The Inflation Reduction Act (IRA) represents America’s most significant investment in clean energy. This law accelerates the transition to renewables, involving huge upgrades to energy infrastructure and grids; implementing it is no simple task.
Open source is mentioned only once in the IRA, requiring open-source monitoring tools to track “weather-normalized energy use of a home before and after the implementation of a home energy efficiency retrofit”. This requirement of the $4.3 billion grant to states for home energy efficiency improvements is essential for consistent, transparent evidence that impacts were real. This will help create more flexible and scalable grids utilizing virtual power plants.
Open-source software is code released openly and transparently under a permissive license, where the holder grants the ability to review, alter, share and use the software for any purpose. It is developed under a collaborative model, where individuals from multiple organizations, often competitors, work together to build technologies more quickly, efficiently, and with higher performance and innovation than could be achieved otherwise
At minimum, policymakers should require that for a solution to qualify as open source under the IRA it must be governed under a permissive license and have code that is freely available for use, sharing and modification. Commercial products built on open-source codebases with proprietary interfaces or features and enterprise support offerings can be considered open source so long as they follow the requirements of the relevant license. Which parts of software need to be open source to facilitate transparent market transactions may depend on the use case; for example, math involved in measurements needs to be open and transparent, whereas methods for optimizing data flows do not.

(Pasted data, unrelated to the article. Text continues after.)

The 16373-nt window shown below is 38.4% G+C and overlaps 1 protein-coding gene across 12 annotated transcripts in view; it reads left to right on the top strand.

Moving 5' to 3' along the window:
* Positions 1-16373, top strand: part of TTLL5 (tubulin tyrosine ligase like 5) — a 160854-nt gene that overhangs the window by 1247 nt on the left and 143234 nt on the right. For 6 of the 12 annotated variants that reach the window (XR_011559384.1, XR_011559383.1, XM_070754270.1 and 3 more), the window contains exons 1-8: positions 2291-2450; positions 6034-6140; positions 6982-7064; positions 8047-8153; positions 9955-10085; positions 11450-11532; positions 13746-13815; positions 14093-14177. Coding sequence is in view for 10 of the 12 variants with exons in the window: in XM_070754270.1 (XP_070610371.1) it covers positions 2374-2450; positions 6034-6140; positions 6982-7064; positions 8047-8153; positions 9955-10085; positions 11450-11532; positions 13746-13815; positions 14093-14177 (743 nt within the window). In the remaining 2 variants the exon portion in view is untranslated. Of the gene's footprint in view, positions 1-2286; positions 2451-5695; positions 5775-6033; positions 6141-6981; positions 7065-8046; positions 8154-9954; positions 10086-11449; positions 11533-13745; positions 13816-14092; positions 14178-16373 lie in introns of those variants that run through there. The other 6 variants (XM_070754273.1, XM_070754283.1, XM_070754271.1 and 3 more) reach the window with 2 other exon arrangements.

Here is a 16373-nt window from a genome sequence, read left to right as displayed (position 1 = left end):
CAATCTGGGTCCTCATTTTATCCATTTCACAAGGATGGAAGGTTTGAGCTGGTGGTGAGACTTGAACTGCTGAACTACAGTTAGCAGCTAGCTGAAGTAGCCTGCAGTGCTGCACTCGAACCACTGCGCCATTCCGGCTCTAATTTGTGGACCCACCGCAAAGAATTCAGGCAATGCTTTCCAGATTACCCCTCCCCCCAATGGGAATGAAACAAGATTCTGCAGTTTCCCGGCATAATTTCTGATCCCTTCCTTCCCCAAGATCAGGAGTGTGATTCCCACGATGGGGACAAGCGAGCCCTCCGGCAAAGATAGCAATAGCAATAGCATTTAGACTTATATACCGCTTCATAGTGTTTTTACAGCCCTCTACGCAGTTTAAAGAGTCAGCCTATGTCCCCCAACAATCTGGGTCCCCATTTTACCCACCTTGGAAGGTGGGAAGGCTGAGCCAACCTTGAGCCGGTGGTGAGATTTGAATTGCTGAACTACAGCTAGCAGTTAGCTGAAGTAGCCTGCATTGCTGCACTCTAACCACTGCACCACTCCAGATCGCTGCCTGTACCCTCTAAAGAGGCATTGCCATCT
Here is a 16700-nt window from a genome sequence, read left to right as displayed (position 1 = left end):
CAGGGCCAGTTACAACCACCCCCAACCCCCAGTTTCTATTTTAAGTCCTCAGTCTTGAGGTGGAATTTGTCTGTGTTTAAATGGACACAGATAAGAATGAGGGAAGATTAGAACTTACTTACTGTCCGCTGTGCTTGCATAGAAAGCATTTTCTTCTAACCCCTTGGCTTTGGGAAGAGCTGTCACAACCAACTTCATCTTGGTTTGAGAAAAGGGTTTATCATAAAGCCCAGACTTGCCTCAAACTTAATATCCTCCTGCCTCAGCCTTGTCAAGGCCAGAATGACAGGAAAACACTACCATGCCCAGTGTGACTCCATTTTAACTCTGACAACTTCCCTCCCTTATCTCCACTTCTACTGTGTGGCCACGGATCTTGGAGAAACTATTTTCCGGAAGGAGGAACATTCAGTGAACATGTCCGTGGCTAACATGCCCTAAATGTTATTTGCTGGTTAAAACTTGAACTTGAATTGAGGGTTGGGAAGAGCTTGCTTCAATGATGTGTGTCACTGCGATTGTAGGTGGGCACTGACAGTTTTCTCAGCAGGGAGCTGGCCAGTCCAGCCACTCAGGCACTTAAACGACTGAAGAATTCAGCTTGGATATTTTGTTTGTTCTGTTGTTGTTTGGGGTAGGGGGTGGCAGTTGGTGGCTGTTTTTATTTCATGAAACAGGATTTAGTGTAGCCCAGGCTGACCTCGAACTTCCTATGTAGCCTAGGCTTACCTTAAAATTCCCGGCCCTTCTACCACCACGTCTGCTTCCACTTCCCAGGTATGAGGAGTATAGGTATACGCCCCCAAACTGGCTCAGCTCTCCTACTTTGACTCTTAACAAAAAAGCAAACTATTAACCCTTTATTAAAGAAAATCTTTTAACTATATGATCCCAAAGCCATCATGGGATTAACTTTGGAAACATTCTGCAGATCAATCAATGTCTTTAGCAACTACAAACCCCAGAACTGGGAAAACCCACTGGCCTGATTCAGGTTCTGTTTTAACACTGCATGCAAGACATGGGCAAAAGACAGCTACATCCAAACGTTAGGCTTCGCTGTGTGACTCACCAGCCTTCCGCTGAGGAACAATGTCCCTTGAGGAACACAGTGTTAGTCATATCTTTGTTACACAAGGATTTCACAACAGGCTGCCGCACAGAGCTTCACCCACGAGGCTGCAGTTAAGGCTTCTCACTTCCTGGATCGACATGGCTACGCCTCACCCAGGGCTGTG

Why Energy Needs Open Source
Open source is essential to providing transparent, consistent measures of performance that can animate the home energy efficiency deployment market. However, the value of open source extends well beyond home energy efficiency. Decarbonization requires digital transformation across all parts of the energy industry. The technologies required cannot be built by any organization alone, and traditional “black box” approaches with exclusive proprietary software used in the energy industry will not work for this new era. Those can lead to different standards for measurement, meaning utilities may be judged on different measures. Open source prevents this.
Best Practices for Open Source
Software vendors sometimes post code on GitHub or release research reports into the fundamentals of proprietary software and call it open source. Such actions do not make it so. It is crucial to consider licensing, which should be permissive and not place restrictions on use. Popular licenses require transparency and sharing improvements or modifications made to the code. Common open-source licenses include the GNU Public License (GPL), the MIT License, and the Apache License 2.0.
Open-source development should be governed by neutral committees. Foundations such as the Linux Foundation and Apache Software Foundation exist to accomplish this. Governing boards and technical steering committees should include stakeholders from diverse backgrounds, including different organizations and geographies. Many open-source projects start as proprietary and are then donated by their creators to a foundation to add contributors, increase adoption, and accelerate innovation.
Case Study: California Public Utilities Commission
California is an innovator in transforming energy and provides an example of best practices for the use of open source. California recently faced periods where energy demand outstripped available supply, leading to rolling blackouts. The governor created a Market Access Program to improve grid reliability. The program uses LF Energy-member Recurve’s FLEXmarket model to track savings of projects monthly at a site level, then for payment at the portfolio level. Aggregators can track projects' savings. Calculations are open source with market rules guided by the CPUC Normalized Metered Energy Consumption rulebook.
LF Energy’s OpenEEmeter project enables calculation of baseline models and counterfactuals. GRIDmeter allows comparison group sampling and savings adjustment. FLEXvalue calculates grid value based on measured hourly savings impact and the CPUC’s avoided cost calculator to determine payable savings. These open-source methods, referred to as FLEXmeter, enable California to calculate energy efficiency impacts. This codebase and methodology can be replicated to achieve similar results for other governments in line with requirements of the IRA.
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